So in bad Hebrew, I tell the Hatzalah guy, “I feel like you feel when you’re very embarrassed or have a shock.”

He has no earthly idea what I am talking about, and I am filled with a hopeless despair. I need help. And I can’t make anyone understand. I hold out my phone to son down the hall and beg him. “Please. You talk. Just tell him to come.”

He takes the phone, annoyed. “Shalom. My Eema is dehydrated.”

“I’m not, I’m not,” I say weakly, from the other end of the hall. “Give me the phone.”

Son down the hall, truly exasperated, walks over to me and hands me the phone. “Eema, you’re just dehydrated.

“Open the front door,” I tell him.

“Eema!” he says. Translation: Don’t exaggerate.

“Open the door,” I say, raising my hand to point in that general direction.

He stomps down the hall, goes to the front door. Opens it.

At some point the love triangle of me, the Hatzalah guy on the phone, and son down the hall, becomes a love quartet. “What’s going on?” calls querulous post-surgery Dov from the bedroom.

I would normally reassure him, but I can’t. I can no longer deal with anyone else. I am barely there. Words are difficult to form. I want to save them for the medics, to tell them what’s wrong, though I don’t know how. There aren’t words for what I’m feeling.

“Varda! What’s going on?” Dov calls out, his voice rising. When no one answers him, I hear the sound of his walker, smack creeeak, smack creeeak, and I know he is determined that he will know what is going on under his roof, though he hasn’t been able to get in or out of bed without help since his operation, four days ago.

It’s too much for me. I can’t worry about him now. The air around me feels wavy and brown.

“Eema’s dehydrated. She called Hatzalah,” says son down the hall.

“I knew it!” says Dov. “I knew it would be too much for you,” meaning me dealing with his care and our household in the aftermath of his surgery, which he had resisted for years. “You’re having a nervous breakdown!”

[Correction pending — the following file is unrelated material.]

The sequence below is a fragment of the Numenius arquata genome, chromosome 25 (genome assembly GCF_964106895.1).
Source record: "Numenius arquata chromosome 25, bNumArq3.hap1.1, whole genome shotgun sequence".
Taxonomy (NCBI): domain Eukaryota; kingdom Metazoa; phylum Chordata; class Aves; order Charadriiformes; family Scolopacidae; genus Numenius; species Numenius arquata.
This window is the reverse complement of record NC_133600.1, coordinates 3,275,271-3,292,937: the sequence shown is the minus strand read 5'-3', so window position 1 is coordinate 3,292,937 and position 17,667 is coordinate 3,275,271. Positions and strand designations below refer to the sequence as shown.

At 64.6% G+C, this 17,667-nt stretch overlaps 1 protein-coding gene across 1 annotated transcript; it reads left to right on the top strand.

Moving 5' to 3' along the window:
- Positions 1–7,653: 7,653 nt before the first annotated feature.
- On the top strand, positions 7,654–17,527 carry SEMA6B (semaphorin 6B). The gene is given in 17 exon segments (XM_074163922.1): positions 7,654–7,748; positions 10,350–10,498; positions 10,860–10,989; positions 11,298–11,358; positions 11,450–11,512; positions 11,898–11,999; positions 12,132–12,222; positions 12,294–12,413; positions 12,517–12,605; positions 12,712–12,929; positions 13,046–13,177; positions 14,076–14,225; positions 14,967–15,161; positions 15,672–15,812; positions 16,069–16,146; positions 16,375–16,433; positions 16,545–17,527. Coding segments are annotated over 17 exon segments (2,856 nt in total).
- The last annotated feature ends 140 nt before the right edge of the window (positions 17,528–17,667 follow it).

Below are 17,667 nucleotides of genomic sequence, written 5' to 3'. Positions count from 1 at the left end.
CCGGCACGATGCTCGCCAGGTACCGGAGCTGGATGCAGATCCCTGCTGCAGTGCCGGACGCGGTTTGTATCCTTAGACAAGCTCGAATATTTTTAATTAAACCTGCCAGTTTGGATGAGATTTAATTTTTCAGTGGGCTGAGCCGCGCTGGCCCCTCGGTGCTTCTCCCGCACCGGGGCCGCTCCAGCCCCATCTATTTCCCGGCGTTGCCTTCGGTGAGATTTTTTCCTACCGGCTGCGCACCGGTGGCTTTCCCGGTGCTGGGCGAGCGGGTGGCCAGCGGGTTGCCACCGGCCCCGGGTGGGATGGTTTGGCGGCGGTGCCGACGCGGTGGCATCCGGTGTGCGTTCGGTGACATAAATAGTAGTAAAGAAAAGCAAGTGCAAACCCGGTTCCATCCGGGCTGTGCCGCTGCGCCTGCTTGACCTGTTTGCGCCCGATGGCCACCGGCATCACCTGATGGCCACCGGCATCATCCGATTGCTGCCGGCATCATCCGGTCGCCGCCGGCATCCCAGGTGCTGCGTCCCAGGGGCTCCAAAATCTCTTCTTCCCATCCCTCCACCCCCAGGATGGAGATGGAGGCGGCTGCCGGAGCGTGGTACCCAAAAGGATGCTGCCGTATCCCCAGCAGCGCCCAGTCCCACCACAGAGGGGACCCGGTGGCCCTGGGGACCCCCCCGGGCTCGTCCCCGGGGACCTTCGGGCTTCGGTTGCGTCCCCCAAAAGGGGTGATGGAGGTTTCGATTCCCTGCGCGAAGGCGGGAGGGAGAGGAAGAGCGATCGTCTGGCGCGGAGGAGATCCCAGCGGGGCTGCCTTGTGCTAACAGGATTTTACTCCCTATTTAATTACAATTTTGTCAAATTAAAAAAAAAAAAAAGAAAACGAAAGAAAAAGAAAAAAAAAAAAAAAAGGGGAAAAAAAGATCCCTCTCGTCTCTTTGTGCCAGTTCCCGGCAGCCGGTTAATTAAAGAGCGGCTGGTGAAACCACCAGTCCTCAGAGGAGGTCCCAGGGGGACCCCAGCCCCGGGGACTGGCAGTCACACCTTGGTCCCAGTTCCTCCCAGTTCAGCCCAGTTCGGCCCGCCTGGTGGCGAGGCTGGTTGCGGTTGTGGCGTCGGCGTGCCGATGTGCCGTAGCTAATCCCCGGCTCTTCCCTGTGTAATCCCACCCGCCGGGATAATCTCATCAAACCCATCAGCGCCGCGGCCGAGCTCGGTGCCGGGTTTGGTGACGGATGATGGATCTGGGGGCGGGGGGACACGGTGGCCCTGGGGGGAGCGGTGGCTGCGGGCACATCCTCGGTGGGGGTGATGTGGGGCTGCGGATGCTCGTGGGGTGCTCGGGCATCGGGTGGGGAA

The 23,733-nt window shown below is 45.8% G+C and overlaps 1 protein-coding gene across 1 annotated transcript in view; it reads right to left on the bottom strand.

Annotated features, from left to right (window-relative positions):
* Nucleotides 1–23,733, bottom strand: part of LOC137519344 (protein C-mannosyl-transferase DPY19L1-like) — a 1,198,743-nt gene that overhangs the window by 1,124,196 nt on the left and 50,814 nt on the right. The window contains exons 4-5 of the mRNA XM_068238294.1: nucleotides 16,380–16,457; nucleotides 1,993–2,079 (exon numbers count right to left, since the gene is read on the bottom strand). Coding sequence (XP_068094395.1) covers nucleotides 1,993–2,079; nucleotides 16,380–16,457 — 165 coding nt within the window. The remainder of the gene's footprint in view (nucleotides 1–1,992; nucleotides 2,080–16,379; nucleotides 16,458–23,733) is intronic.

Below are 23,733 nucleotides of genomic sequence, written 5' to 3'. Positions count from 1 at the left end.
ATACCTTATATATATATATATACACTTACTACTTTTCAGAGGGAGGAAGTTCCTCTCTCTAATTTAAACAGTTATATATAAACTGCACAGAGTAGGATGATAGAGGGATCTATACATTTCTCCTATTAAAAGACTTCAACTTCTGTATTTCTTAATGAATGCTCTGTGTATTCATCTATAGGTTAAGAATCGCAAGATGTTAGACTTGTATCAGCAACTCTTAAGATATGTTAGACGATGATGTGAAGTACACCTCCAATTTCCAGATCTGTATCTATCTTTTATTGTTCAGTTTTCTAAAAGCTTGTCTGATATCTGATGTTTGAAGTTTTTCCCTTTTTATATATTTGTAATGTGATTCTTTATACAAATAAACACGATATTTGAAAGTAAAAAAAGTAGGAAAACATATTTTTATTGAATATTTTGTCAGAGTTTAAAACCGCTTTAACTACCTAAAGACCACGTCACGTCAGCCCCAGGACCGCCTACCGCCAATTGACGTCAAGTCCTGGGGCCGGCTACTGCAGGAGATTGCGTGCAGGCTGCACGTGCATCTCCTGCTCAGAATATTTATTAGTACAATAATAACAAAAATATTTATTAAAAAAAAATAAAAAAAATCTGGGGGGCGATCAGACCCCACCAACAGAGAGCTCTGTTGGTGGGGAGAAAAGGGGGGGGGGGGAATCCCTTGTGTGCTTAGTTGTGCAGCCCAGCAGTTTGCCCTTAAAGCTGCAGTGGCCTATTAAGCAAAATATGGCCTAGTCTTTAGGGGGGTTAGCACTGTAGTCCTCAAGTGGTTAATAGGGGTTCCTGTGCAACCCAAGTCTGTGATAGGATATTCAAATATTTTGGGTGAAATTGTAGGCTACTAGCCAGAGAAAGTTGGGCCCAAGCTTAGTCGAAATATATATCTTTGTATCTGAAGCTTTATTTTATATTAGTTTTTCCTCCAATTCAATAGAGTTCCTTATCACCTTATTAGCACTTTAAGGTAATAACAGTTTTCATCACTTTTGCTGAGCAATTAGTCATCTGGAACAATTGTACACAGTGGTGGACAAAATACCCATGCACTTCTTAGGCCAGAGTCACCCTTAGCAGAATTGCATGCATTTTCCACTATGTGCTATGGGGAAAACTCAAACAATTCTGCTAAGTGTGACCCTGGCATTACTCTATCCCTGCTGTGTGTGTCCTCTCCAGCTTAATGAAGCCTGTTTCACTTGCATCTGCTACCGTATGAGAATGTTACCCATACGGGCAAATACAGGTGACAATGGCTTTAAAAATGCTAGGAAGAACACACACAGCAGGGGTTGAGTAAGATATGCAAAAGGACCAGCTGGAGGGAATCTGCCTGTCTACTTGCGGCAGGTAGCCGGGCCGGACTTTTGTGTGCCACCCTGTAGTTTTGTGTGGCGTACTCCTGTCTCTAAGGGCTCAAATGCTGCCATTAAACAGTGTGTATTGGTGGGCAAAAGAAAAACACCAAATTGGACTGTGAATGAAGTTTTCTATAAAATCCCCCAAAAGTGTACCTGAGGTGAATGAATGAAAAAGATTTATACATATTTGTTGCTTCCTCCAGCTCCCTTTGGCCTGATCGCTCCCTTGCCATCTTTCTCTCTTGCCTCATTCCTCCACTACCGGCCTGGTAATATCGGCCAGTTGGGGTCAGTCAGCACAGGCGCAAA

“No,” says son down the hall. She’s just dehydrated. She needs to drink.”

“Stand outside and wait for them, to show them where we are,” Dov says to him, pointing to the door, the exasperation plain in his voice.

I hear the medics come in. I know them. One of them had paid a sick call to Dov only seven hours earlier. When he comes in, Dov says, tongue in cheek, “Can’t get enough of us huh, Shlomo?”

Shlomo and the other medic, Moshe, crouch on the steps next to me. They ask me to tell them what’s wrong. I am fuzzy, but I try. “I’m nauseated, my head is spinning, and my hands and face feel like the blood has drained from them.”

“Do you want us to call an ambulance,” they ask.

“No.” I say, hoping there is a way for the medics to take care of me at home.

Here, I must interject with another story. This time, my husband’s. The pain of Dov’s spinal stenosis had made his blood pressure spiral out of control a few months earlier. I had suspected that it was the pain that did this, and my suspicions are now confirmed. Since the surgery, Dov’s blood pressure has improved and somewhat stabilized, as has his general health.

But one night, I woke up, saw Dov wasn’t in bed, and wondered what was wrong. I got up, went into the living room, and he was sitting there. “What’s the matter? I asked.

“I don’t know. Something’s not right.”